By Jim Nelson • February 28th, 2008
There is no doubt about it. The growth of renewable energies over the past decade is something rarely seen.

Take wind energy for instance…

The wind energy industry added 20 gigawatts of capacity last year. That’s 31% more than the year before and 176% more than just five years ago. Europe already proved that this growth is steady, and both China and the U.S are finally jumping on board. Not even the NIMBY’s can stop it.

(NIMBY – meaning “Not in My Backyard” – refers to those who reject projects around them even if it benefits them. NIMBY-ism is the main reason why certain proposals for wind farms are rejected.)

Solar power has also presented amazing opportunities. The sale of solar cells increased upwards of 40% last year alone. It’s even made investors big money in the stock market. One of the biggest winners last year on the NASDAQ was a solar company named First Solar, Inc (NYSE: FSLR) If you would have sank just $1,000 into this company at the beginning of 2007, you would’ve walked away with $8,854.

There is only a certain amount of time during the day when windmills can produce energy – their “capacity factor.” The average capacity factor for wind power is about 30%. The rest of the time, these windmills sit like giant statues waiting for the next gust of wind. During that period – the “energy time gap” – no new electricity is going onto the power grids.

The same goes for grid connect solar power…

The sun doesn’t shine 100% of the time. Even in the vast deserts of Southwest U.S., in the peak of summer, the sun is only up about 14 hours a day. When it is up, there are problems with cloud coverage. The average capacity factor for solar power is around 25%.

Until now, batteries were the only choice. Batteries offer great energy storage, but take too long to charge. It takes anywhere from one to ten hours to charge batteries. Unfortunately, with a capacity factor for renewables under 30%, we don’t have that kind of time to wait for batteries to charge.

There is one solution for the energy problems of tomorrow By using a special type of device called a supercapacitor, we have the solution to the fatal “energy time gap.”

Batteries are chemical devices that use mass transfers over a certain period of time. Supercapacitors store ions, which can be stored and released very quickly. It’s like instant energy.

But, that’s not to say that it has to be one or the other. In fact, the two work very well together. Supercapacitors bring fast storage and release of instant power – which is crucial – and batteries use this to advance their storage and long-lasting energy release capabilities.

Changing batteries every few years at wind farms and solar plants, let alone hundreds of other battery-powered locations, becomes quite expensive and time-consuming. These supercapacitors last between 1,000 and 10,000 times as long. In fact, there is a company already manufacturing and selling these products for use in windmills.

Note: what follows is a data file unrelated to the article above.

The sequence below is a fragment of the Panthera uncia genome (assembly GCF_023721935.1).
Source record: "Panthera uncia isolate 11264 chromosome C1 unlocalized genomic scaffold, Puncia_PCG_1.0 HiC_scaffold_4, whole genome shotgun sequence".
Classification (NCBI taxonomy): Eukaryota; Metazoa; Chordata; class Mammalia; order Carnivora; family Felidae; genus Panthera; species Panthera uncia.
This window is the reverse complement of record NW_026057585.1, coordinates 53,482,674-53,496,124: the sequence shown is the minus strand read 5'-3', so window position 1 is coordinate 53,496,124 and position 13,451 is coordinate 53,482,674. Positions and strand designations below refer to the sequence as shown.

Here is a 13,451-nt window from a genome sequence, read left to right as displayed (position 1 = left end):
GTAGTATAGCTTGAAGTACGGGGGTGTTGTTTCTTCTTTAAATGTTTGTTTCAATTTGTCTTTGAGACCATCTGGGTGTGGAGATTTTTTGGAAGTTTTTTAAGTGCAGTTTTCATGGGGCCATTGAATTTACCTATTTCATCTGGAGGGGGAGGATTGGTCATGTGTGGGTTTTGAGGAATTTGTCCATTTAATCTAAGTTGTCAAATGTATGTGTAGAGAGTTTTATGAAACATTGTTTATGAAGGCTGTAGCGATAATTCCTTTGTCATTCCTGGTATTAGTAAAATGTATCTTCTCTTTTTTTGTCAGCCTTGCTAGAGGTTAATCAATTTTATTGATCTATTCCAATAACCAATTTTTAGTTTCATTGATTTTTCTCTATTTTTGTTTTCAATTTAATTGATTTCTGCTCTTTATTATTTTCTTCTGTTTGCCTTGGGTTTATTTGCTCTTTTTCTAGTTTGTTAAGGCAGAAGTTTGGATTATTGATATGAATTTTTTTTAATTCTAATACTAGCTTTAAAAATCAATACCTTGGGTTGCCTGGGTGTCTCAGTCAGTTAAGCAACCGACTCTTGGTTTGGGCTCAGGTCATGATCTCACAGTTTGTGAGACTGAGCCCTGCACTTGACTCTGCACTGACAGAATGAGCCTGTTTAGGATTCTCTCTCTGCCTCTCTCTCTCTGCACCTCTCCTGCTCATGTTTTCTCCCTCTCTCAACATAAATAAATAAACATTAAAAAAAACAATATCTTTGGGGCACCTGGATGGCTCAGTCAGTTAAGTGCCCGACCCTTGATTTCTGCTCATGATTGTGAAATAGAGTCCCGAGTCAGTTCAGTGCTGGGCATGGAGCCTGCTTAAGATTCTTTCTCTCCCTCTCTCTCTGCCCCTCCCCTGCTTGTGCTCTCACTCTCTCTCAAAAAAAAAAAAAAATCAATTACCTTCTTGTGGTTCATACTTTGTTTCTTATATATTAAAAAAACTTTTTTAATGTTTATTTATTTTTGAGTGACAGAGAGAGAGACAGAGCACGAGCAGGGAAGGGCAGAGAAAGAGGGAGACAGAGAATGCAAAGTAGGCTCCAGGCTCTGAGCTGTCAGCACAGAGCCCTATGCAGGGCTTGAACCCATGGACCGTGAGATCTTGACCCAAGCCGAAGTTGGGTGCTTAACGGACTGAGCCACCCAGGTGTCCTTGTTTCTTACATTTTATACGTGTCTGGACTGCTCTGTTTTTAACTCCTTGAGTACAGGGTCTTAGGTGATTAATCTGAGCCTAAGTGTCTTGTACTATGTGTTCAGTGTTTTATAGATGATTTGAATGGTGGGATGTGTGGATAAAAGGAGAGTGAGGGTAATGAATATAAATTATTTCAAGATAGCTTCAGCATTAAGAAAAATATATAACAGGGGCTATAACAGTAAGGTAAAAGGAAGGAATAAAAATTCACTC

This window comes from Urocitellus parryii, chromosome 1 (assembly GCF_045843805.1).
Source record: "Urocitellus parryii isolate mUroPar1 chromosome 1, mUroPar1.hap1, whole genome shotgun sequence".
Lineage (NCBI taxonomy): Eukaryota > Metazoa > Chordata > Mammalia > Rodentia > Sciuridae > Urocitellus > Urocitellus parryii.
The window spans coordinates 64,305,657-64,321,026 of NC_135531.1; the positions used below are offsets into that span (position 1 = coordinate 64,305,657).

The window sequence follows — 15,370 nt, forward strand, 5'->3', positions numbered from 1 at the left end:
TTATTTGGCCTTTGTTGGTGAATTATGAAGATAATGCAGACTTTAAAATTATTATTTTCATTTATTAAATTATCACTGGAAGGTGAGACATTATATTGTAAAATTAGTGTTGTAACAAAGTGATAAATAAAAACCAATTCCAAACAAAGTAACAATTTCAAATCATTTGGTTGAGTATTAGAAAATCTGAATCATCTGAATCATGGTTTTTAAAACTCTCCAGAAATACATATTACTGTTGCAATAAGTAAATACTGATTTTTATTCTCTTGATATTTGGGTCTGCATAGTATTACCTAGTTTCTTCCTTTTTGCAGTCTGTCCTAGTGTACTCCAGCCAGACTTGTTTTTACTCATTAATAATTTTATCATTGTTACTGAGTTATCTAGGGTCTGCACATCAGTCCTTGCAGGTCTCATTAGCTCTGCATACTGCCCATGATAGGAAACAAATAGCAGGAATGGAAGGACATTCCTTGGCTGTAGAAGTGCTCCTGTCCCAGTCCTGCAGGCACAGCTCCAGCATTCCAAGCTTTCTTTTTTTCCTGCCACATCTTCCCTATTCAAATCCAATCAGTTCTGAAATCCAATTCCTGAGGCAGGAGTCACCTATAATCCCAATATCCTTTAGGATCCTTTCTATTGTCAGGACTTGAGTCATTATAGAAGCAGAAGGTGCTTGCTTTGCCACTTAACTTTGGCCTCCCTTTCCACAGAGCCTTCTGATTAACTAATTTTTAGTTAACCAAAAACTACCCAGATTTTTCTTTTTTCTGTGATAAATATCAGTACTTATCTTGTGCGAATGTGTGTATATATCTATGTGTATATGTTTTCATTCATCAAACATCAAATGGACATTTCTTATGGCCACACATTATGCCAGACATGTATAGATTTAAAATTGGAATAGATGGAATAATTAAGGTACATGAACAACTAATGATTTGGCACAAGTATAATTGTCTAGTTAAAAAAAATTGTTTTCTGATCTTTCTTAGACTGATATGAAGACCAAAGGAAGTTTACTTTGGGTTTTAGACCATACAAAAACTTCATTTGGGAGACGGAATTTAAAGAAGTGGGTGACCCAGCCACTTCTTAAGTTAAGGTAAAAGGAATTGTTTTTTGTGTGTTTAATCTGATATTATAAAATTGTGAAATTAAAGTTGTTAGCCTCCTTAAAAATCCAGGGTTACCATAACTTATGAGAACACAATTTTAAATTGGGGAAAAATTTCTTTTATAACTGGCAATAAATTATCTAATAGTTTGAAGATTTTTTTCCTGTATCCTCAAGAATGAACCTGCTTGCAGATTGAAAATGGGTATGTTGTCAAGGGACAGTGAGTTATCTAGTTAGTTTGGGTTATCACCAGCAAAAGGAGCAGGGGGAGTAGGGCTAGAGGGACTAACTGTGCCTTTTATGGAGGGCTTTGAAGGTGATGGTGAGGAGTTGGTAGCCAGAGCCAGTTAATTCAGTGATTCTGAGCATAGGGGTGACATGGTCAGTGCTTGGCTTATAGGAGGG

But, supercapacitors’ advantages don’t stop here…

When a car brakes, or a crane drops, energy is released. And until now, that energy isn’t recaptured. It’s wasted. Supercapacitors can actually capture that energy and use it again for other purposes. Using the crane example for a minute…

When a crane drops its massive arms to pick something up or unload something, there is a large amount of natural energy (gravity) released. Batteries cannot charge in the time that the crane is dropping, but supercapacitors can. That energy is then stored in the supercapacitor. When the crane needs raised up again, that stored energy is used. Hundreds of different industries can apply this principle to their own energy needs.

Take transportation for instance…

Supercapacitors can collect energy as a vehicle brakes, then release it when the vehicle accelerates, giving a nice boost of energy without any emissions. Every single time someone pulls up to a stop sign or red light the vehicle wastes energy. That energy can save massive amounts of gasoline every second of the day, all over the world. And, both countries and manufacturers are starting to pay attention…

China has an enormous pollution problem. With the 2008 Beijing Olympics coming up, the country is desperately trying to turn its public transportation “green.”

Chinese hybrid bus makers recently signed two contracts for the use of supercapacitor technology. With the rush to have it done by the opening ceremony in August, we should see a rush to buy up as many of these as possible between now and then.

The U.S. Advanced Battery Consortium has already arranged deals for use of its patented supercapacitors, in combination with Lithium-Ion batteries, in next-generation Plug-in hybrid electric vehicles (PHEVs) in the United States.

In fact, news has already started to show up in this field. In January this year, it was announced that one of the leading automotive electronics suppliers has designed a was to use its supercapacitors in a major automaker’s electrical system, and it will go into full-scale production in the second half of next year.

The role of supercapacitors in the transportation industry is limitless, let alone renewable energies and industrial applications. It’s certainly something to keep on eye out for.